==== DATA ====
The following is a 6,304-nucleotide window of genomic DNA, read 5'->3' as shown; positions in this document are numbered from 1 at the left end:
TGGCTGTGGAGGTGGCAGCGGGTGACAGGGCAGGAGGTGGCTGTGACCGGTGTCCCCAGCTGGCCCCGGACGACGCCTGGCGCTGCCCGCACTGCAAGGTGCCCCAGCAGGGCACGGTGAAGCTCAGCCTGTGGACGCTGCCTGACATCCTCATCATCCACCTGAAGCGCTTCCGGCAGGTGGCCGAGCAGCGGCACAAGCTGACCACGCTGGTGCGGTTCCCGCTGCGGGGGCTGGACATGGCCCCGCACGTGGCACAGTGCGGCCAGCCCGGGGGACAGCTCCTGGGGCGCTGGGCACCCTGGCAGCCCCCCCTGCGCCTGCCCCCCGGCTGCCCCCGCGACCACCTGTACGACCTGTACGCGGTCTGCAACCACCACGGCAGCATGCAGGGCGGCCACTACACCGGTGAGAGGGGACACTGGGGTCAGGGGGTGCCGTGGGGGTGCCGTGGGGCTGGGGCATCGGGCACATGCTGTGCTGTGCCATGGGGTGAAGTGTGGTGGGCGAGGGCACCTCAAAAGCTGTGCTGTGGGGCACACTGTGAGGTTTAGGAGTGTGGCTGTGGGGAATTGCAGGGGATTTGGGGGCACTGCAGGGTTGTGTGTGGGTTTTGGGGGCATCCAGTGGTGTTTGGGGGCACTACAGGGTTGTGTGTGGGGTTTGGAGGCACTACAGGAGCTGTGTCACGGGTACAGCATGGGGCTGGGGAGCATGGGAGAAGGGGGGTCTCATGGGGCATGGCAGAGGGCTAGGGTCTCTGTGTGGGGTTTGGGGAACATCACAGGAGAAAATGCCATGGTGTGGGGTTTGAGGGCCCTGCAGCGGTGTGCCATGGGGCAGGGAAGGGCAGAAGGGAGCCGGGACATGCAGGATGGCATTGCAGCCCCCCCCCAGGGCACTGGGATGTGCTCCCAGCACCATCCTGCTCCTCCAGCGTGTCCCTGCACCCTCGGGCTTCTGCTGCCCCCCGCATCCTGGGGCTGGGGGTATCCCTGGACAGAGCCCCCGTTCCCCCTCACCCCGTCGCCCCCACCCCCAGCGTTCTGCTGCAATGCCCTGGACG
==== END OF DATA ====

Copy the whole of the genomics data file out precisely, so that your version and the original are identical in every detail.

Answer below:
The following is a 6,304-nucleotide window of genomic DNA, read 5'->3' as shown; positions in this document are numbered from 1 at the left end:
TGGCTGTGGAGGTGGCAGCGGGTGACAGGGCAGGAGGTGGCTGTGACCGGTGTCCCCAGCTGGCCCCGGACGACGCCTGGCGCTGCCCGCACTGCAAGGTGCCCCAGCAGGGCACGGTGAAGCTCAGCCTGTGGACGCTGCCTGACATCCTCATCATCCACCTGAAGCGCTTCCGGCAGGTGGCCGAGCAGCGGCACAAGCTGACCACGCTGGTGCGGTTCCCGCTGCGGGGGCTGGACATGGCCCCGCACGTGGCACAGTGCGGCCAGCCCGGGGGACAGCTCCTGGGGCGCTGGGCACCCTGGCAGCCCCCCCTGCGCCTGCCCCCCGGCTGCCCCCGCGACCACCTGTACGACCTGTACGCGGTCTGCAACCACCACGGCAGCATGCAGGGCGGCCACTACACCGGTGAGAGGGGACACTGGGGTCAGGGGGTGCCGTGGGGGTGCCGTGGGGCTGGGGCATCGGGCACATGCTGTGCTGTGCCATGGGGTGAAGTGTGGTGGGCGAGGGCACCTCAAAAGCTGTGCTGTGGGGCACACTGTGAGGTTTAGGAGTGTGGCTGTGGGGAATTGCAGGGGATTTGGGGGCACTGCAGGGTTGTGTGTGGGTTTTGGGGGCATCCAGTGGTGTTTGGGGGCACTACAGGGTTGTGTGTGGGGTTTGGAGGCACTACAGGAGCTGTGTCACGGGTACAGCATGGGGCTGGGGAGCATGGGAGAAGGGGGGTCTCATGGGGCATGGCAGAGGGCTAGGGTCTCTGTGTGGGGTTTGGGGAACATCACAGGAGAAAATGCCATGGTGTGGGGTTTGAGGGCCCTGCAGCGGTGTGCCATGGGGCAGGGAAGGGCAGAAGGGAGCCGGGACATGCAGGATGGCATTGCAGCCCCCCCCCAGGGCACTGGGATGTGCTCCCAGCACCATCCTGCTCCTCCAGCGTGTCCCTGCACCCTCGGGCTTCTGCTGCCCCCCGCATCCTGGGGCTGGGGGTATCCCTGGACAGAGCCCCCGTTCCCCCTCACCCCGTCGCCCCCACCCCCAGCGTTCTGCTGCAATGCCCTGGACG